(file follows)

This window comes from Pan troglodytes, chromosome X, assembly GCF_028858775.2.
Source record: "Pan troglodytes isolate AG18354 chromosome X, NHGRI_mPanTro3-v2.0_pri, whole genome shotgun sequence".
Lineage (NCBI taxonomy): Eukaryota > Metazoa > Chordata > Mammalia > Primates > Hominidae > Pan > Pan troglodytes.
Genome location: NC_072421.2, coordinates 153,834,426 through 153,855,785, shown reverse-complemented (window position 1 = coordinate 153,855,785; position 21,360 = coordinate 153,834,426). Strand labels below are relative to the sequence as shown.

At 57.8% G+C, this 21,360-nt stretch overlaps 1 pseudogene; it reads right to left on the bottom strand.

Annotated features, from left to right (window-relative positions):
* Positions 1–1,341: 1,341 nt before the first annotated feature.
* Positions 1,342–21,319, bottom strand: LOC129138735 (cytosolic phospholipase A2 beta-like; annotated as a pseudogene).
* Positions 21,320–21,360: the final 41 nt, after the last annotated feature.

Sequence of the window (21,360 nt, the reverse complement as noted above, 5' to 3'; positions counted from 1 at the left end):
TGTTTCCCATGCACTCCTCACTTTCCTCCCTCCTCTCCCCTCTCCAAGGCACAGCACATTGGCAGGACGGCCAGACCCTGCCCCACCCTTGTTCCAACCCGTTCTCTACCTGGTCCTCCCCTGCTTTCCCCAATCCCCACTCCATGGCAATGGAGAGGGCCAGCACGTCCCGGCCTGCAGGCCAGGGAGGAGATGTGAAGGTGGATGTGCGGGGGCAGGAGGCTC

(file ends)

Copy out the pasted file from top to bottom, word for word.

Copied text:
This window comes from Pan troglodytes, chromosome X, assembly GCF_028858775.2.
Source record: "Pan troglodytes isolate AG18354 chromosome X, NHGRI_mPanTro3-v2.0_pri, whole genome shotgun sequence".
Lineage (NCBI taxonomy): Eukaryota > Metazoa > Chordata > Mammalia > Primates > Hominidae > Pan > Pan troglodytes.
Genome location: NC_072421.2, coordinates 153,834,426 through 153,855,785, shown reverse-complemented (window position 1 = coordinate 153,855,785; position 21,360 = coordinate 153,834,426). Strand labels below are relative to the sequence as shown.

At 57.8% G+C, this 21,360-nt stretch overlaps 1 pseudogene; it reads right to left on the bottom strand.

Annotated features, from left to right (window-relative positions):
* Positions 1–1,341: 1,341 nt before the first annotated feature.
* Positions 1,342–21,319, bottom strand: LOC129138735 (cytosolic phospholipase A2 beta-like; annotated as a pseudogene).
* Positions 21,320–21,360: the final 41 nt, after the last annotated feature.

Sequence of the window (21,360 nt, the reverse complement as noted above, 5' to 3'; positions counted from 1 at the left end):
TGTTTCCCATGCACTCCTCACTTTCCTCCCTCCTCTCCCCTCTCCAAGGCACAGCACATTGGCAGGACGGCCAGACCCTGCCCCACCCTTGTTCCAACCCGTTCTCTACCTGGTCCTCCCCTGCTTTCCCCAATCCCCACTCCATGGCAATGGAGAGGGCCAGCACGTCCCGGCCTGCAGGCCAGGGAGGAGATGTGAAGGTGGATGTGCGGGGGCAGGAGGCTC